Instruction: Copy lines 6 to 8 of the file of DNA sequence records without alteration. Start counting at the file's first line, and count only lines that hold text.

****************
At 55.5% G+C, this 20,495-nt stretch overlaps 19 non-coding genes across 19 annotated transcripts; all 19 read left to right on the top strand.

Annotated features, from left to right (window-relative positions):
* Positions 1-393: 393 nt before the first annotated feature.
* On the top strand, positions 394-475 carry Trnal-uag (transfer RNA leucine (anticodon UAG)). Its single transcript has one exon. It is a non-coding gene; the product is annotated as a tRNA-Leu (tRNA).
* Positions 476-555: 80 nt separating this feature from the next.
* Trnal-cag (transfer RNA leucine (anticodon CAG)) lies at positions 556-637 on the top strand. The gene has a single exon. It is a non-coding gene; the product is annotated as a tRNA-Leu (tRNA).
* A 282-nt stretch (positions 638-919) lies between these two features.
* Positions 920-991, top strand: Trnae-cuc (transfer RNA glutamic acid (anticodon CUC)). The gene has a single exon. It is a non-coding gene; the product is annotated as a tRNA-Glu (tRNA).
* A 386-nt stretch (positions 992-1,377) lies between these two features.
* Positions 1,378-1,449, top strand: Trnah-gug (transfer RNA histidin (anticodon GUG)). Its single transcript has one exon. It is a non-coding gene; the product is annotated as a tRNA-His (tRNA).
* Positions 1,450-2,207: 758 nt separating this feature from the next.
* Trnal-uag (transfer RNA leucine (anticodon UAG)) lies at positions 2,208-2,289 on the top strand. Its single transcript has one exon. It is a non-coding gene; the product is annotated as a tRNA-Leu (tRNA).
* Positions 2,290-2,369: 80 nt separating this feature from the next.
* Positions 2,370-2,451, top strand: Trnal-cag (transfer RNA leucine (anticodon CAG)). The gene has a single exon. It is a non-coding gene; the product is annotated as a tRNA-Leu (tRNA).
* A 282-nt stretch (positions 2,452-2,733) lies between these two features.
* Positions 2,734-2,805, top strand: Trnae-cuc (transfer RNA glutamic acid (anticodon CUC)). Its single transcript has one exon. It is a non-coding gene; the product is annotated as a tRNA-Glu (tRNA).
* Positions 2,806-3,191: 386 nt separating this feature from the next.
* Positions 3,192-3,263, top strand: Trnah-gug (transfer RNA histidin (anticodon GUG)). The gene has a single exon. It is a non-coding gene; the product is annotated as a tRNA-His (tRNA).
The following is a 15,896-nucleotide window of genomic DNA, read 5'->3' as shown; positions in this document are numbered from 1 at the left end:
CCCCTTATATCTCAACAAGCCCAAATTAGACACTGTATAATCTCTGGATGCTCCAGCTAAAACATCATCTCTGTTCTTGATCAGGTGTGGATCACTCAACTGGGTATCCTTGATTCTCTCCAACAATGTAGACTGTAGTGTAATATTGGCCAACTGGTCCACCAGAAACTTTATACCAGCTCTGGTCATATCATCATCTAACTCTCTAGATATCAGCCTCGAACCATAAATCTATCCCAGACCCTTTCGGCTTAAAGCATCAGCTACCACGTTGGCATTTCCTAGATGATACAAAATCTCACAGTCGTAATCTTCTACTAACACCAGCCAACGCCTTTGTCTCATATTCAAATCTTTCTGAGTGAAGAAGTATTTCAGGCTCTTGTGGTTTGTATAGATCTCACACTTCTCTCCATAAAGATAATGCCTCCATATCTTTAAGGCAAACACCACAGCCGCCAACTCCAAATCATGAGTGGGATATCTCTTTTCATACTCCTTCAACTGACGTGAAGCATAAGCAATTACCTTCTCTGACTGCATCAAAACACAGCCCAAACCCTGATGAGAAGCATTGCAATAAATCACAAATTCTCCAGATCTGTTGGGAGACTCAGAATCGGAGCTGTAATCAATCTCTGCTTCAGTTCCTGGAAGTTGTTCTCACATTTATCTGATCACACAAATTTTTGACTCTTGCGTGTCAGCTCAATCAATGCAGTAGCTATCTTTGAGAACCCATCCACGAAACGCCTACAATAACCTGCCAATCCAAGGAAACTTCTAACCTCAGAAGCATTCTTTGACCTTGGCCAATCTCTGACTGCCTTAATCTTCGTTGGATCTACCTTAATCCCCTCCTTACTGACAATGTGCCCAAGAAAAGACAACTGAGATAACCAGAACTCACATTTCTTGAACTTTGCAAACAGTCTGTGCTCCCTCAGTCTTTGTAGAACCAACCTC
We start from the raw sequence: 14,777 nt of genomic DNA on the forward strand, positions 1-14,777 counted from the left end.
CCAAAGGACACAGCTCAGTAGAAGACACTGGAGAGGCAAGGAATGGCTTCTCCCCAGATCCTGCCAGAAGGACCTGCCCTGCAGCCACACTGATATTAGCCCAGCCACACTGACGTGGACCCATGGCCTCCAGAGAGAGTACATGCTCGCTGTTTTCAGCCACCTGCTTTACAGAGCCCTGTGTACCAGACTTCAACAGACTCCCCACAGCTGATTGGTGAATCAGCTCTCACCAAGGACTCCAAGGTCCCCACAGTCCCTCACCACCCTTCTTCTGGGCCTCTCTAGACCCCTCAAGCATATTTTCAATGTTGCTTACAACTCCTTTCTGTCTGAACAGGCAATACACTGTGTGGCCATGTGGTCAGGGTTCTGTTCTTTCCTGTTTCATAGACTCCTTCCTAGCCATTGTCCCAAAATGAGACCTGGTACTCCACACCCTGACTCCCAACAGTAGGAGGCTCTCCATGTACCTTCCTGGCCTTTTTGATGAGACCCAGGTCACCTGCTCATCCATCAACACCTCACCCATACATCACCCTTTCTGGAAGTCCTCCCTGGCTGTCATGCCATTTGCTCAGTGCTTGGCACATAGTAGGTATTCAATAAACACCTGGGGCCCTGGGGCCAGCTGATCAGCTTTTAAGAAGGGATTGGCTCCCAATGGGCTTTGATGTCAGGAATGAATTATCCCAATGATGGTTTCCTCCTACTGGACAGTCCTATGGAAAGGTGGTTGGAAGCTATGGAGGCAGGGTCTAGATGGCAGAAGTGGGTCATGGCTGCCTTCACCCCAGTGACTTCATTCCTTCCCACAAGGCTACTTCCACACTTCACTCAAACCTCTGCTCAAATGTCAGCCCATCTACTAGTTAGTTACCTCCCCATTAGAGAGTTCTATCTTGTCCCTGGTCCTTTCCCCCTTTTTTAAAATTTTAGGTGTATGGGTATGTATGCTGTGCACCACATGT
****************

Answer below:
* Trnal-cag (transfer RNA leucine (anticodon CAG)) lies at positions 556-637 on the top strand. The gene has a single exon. It is a non-coding gene; the product is annotated as a tRNA-Leu (tRNA).
* A 282-nt stretch (positions 638-919) lies between these two features.
* Positions 920-991, top strand: Trnae-cuc (transfer RNA glutamic acid (anticodon CUC)). The gene has a single exon. It is a non-coding gene; the product is annotated as a tRNA-Glu (tRNA).